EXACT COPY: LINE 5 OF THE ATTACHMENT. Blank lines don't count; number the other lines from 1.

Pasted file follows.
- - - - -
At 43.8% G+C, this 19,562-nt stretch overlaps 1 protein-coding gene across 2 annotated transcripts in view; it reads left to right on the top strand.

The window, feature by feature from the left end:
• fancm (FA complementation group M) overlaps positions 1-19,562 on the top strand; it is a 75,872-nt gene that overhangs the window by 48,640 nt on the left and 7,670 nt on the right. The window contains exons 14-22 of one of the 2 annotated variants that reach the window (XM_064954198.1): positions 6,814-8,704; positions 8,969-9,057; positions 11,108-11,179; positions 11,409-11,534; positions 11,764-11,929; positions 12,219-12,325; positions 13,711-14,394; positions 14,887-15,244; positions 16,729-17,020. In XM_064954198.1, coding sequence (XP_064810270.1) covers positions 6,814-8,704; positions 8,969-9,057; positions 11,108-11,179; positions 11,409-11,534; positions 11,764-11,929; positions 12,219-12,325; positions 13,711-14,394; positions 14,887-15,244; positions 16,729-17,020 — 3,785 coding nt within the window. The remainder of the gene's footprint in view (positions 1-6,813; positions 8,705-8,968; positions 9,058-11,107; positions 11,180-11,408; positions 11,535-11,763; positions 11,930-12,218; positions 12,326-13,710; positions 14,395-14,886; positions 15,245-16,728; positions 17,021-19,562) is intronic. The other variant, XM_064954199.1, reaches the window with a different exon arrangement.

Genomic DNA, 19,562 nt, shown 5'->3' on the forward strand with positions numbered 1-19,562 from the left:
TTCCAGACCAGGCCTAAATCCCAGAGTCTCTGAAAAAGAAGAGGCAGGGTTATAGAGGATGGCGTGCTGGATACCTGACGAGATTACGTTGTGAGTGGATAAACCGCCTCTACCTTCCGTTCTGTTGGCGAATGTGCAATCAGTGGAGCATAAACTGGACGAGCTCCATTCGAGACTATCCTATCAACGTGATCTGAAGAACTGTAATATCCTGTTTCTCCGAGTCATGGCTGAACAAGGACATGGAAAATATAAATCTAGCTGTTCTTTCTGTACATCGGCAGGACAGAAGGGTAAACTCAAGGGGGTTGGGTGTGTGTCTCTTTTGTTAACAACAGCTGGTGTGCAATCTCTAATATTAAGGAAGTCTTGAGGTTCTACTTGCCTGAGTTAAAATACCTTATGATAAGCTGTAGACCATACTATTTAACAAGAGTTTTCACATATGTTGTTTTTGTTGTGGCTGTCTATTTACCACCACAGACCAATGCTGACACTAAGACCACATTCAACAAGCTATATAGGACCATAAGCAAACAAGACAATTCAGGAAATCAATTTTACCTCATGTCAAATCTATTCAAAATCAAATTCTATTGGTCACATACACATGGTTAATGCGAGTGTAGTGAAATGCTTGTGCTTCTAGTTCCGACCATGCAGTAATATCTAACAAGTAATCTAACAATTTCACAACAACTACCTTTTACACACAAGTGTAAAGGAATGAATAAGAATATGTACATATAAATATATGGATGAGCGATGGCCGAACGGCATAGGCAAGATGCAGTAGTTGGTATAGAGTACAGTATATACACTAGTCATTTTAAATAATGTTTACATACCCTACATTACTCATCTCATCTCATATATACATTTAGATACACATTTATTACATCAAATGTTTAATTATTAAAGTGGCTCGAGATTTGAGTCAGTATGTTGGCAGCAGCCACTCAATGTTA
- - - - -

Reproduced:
TTCCAGACCAGGCCTAAATCCCAGAGTCTCTGAAAAAGAAGAGGCAGGGTTATAGAGGATGGCGTGCTGGATACCTGACGAGATTACGTTGTGAGTGGATAAACCGCCTCTACCTTCCGTTCTGTTGGCGAATGTGCAATCAGTGGAGCATAAACTGGACGAGCTCCATTCGAGACTATCCTATCAACGTGATCTGAAGAACTGTAATATCCTGTTTCTCCGAGTCATGGCTGAACAAGGACATGGAAAATATAAATCTAGCTGTTCTTTCTGTACATCGGCAGGACAGAAGGGTAAACTCAAGGGGGTTGGGTGTGTGTCTCTTTTGTTAACAACAGCTGGTGTGCAATCTCTAATATTAAGGAAGTCTTGAGGTTCTACTTGCCTGAGTTAAAATACCTTATGATAAGCTGTAGACCATACTATTTAACAAGAGTTTTCACATATGTTGTTTTTGTTGTGGCTGTCTATTTACCACCACAGACCAATGCTGACACTAAGACCACATTCAACAAGCTATATAGGACCATAAGCAAACAAGACAATTCAGGAAATCAATTTTACCTCATGTCAAATCTATTCAAAATCAAATTCTATTGGTCACATACACATGGTTAATGCGAGTGTAGTGAAATGCTTGTGCTTCTAGTTCCGACCATGCAGTAATATCTAACAAGTAATCTAACAATTTCACAACAACTACCTTTTACACACAAGTGTAAAGGAATGAATAAGAATATGTACATATAAATATATGGATGAGCGATGGCCGAACGGCATAGGCAAGATGCAGTAGTTGGTATAGAGTACAGTATATACACTAGTCATTTTAAATAATGTTTACATACCCTACATTACTCATCTCATCTCATATATACATTTAGATACACATTTATTACATCAAATGTTTAATTATTAAAGTGGCTCGAGATTTGAGTCAGTATGTTGGCAGCAGCCACTCAATGTTA